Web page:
Today we welcome the Dying to Live blog tour with a rather different Secret Library. Michael Stanley is providing six titles for our shelves. That’s because Michael Stanley is the writing team of Michael Sears and Stanley Trollip. Both were born in South Africa and have worked in academia and business. On a flying trip to Botswana, they watched a pack of hyenas hunt, kill, and devour a wildebeest, eating both flesh and bones. That gave them the premise for their first mystery, A Carrion Death, which got all the nominations. Here are their choices:
Steam Pig and the whole Kramer and Zondi series by James McClure
Set in South Africa, McClure’s series is important because each book is not only a good read in its own right, but each captures the essence of everyday apartheid rather than with the atrocities we read about. Kramer is a white policeman and Zondi is his Zulu partner, itself a strange pairing in those years. Zondi is the smarter of the two, but because he is black has to hide his intelligence and allow Kramer to get the credit. Kramer is not a bad man, just steeped in the belief that blacks are inferior, and that the laws of separation are quite understandable. Both men have a basic understanding that their partners are good men, but the system forces them to behave unnaturally.
Not surprisingly, the series was banned in South Africa, and McClure left the country and settled in the UK, where he became a well-known newspaper man.
They are worth reading.
The Deadly Percheron by John Franklin Bardin
Virtually unknown in his native USA, Bardin only wrote three books (The Deadly Percheron, The Last of Philip Banter, and Devil Take the Blue-Tail Fly), all of which were out of step with his contemporaries. And for that reason alone, they are worth reading. He spends a lot of each story inside his characters’ heads detailing how their view of their own identities constantly fluctuates. Sometimes deceptively light, sometimes broodingly dark, the stories and the people who inhabit them are definitely worth knowing.
I found them remarkable. It was almost as though they induced in me a psychological high, not unlike the effect of too much grass. Weird, but fascinating, they are worth a few hours of your time.
Murder at Government House by Elspeth Huxley
Elspeth Huxley is best known for her stories of growing up in Kenya, in particular The Flame Trees of Thika. Few people I have met know that she also wrote three murder mysteries, set in East Africa, Murder at Government House, Murder on Safari, and The African Poison Murders. They may be the first mysteries written in Africa. As with McClure’s books, one of the benefits of reading these stories is that you will have a good sense of place, both physically and socially, of a British colony a hundred years ago. It is fascinating to observe the interactions between the pompous colonists who regard themselves as important and the outsiders, such as the displaced Canadian policeman Vachell.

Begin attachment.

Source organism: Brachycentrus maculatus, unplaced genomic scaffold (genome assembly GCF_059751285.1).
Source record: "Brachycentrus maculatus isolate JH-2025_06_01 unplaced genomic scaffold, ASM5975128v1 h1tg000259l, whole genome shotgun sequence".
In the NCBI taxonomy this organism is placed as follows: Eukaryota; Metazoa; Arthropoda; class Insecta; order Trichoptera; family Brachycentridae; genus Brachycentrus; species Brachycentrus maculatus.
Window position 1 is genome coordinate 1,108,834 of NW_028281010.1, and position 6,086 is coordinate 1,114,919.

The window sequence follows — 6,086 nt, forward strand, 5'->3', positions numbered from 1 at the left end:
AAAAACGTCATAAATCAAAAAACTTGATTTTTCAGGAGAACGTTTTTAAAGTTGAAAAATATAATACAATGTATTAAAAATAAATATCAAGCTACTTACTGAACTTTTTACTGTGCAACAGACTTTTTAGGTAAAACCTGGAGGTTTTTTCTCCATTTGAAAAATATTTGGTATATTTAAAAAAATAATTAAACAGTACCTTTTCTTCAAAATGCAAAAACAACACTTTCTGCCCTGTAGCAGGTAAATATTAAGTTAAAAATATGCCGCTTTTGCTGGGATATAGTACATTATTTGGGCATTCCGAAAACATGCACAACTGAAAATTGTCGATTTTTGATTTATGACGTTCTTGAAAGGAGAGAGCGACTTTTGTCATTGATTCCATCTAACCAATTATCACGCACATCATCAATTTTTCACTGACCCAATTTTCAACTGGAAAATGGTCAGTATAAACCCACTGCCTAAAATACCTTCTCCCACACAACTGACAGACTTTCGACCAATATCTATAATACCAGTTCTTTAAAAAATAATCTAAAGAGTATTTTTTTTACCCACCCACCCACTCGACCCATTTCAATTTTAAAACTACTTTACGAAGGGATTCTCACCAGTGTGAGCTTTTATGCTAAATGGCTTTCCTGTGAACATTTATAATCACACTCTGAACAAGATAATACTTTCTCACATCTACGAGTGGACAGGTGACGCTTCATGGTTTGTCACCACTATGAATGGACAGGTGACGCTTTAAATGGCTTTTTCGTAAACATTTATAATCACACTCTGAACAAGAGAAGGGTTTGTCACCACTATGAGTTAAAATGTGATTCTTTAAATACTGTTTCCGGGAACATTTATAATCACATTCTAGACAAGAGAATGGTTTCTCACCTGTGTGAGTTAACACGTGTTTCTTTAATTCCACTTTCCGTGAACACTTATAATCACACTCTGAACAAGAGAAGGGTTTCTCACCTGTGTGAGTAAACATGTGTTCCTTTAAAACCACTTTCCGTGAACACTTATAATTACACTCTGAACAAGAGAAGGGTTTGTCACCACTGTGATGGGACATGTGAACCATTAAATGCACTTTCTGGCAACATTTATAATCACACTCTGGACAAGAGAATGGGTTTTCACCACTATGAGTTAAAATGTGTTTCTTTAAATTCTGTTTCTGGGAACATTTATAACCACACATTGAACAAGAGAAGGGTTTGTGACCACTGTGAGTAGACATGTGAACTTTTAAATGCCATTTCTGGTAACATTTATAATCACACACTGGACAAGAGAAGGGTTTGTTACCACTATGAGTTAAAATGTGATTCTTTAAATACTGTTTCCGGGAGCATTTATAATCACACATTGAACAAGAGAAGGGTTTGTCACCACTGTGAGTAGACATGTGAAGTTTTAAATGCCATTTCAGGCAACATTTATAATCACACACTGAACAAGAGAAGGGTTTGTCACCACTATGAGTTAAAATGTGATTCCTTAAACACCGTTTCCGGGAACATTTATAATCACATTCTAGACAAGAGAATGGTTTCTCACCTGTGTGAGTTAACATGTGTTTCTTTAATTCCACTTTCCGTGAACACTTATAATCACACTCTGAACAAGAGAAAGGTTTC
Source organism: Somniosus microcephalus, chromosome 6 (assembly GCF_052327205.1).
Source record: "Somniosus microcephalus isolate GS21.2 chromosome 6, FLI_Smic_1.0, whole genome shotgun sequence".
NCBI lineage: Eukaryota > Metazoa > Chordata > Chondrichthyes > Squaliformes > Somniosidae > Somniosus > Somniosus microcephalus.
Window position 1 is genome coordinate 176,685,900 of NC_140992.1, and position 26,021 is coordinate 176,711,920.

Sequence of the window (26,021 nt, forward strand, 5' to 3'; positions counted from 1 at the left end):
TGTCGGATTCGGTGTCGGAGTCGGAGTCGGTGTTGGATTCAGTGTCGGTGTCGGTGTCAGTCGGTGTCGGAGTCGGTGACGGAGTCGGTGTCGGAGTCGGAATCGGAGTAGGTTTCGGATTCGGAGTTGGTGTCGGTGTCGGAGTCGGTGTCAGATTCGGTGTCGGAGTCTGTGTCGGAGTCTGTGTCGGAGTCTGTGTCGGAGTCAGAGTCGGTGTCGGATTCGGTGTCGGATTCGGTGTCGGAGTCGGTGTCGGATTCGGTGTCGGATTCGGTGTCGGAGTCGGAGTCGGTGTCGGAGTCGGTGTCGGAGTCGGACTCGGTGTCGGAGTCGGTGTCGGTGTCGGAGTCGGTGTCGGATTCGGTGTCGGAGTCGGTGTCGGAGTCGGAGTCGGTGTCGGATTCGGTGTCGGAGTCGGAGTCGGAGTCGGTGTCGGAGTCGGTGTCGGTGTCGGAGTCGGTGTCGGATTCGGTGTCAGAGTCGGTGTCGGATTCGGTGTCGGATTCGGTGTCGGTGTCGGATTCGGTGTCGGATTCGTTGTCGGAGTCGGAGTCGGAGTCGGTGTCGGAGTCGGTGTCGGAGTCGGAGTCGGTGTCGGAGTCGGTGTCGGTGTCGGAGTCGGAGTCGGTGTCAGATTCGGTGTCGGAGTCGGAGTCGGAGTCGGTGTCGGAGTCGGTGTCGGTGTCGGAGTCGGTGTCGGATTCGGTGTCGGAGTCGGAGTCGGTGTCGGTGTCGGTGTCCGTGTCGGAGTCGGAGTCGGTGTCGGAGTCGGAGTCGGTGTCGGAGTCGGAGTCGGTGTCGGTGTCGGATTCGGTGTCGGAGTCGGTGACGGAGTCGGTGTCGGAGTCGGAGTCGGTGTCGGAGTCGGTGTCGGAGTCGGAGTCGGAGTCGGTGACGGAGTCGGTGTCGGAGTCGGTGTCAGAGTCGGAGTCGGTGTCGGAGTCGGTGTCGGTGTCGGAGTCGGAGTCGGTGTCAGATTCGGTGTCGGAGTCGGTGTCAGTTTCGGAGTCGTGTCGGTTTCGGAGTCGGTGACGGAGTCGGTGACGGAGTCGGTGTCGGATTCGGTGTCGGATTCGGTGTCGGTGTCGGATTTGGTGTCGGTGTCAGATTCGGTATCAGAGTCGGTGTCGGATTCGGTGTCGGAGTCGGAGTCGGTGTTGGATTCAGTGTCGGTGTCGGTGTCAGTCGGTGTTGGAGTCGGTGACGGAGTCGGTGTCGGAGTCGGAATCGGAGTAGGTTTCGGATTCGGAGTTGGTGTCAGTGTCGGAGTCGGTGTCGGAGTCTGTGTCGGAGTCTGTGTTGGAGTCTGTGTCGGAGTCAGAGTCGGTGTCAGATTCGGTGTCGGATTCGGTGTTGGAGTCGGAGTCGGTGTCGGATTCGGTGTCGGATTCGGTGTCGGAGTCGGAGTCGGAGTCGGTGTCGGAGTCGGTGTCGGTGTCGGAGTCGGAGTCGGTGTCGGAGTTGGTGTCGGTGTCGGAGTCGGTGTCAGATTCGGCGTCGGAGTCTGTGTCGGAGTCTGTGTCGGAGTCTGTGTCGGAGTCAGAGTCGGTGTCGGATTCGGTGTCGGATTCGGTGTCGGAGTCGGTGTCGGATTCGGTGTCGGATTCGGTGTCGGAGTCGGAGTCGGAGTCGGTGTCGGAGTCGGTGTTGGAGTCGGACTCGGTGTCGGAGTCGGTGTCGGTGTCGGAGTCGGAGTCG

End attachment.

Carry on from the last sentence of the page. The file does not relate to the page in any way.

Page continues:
Michael – Three tales retold
I’ve chosen three quite different books, but they share the theme of a tale retold. Each makes a special contribution—at least for me.
Till We Have Faces by C S Lewis
Lewis said that he thought this was among his most mature works. Much less well known than his Narnia series and his Christian writing, the novel is a retelling of the legend of Psyche. In the myth, Psyche is chosen by a god as his bride and lives in a beautiful palace, but she is forbidden to look on the god himself. Her two sisters, jealous of her new life, persuade her to light a lamp to see the god while he’s asleep with her. She does so and is rejected, and forced to undertake various seemingly impossible tasks for the god’s mother, who hates her because of her great beauty. In his novel, Lewis makes two small/huge changes. The sister, who is the narrator, persuades Psyche to use the lamp because she loves her and she is unable to see the palace. She fears that Psyche is bewitched or in the power of a monster. In this context, the characters become alive and believable. Lewis movingly compares the profane and the divine within rather than without. Not your sort of book? Try it anyway.
Power Play by Mike Nicol
Nicol is a respected South African novelist, and in recent years he’s been writing dark crime fiction mainly set in Cape Town. This is his finest book to date in my opinion. Set on the Cape flats, the book tells the story of abalone smuggling and the gangsters behind it, to say nothing of the Chinese big money driving them. It’s entirely believable and contemporary, but about three quarters of the way through you realize it’s a retelling of Titus Andronicus. And this modern setting sucks you in right through the inevitable revenge feast.
Fire from Heaven by Mary Renault
Renault won a big prize in the fifties and moved to South Africa and lived at the sea, enjoying the sun and the less judgmental approach here to her life-long relationship with another woman. Here she could write freely, and her love of classical life led to The King Must Die—the retelling of the story of Theseus and the Minotaur. Fascinated by Alexander the Great, she wrote a biography and a trilogy of historical novels about him, which not only bring him and Hephaestion to life, but also bring to life the culture and beliefs of the time. Fire from Heaven is remarkable not only for her portrait of the young Alexander (the book ends at his ascension to the throne of Macedon), but also for her understanding of the culture and sexual mores of the time. Like Lewis, she tells us not so much of the gods without, but of the gods (and demons) within.
So: six more for the TBR pile! Thank you both for some intriguing picks. <Swivels to address reader>> Don’t forget to take a look at Dying to Live, the other blogs taking part in the tour, and the previous additions to the Secret Library. See you soon.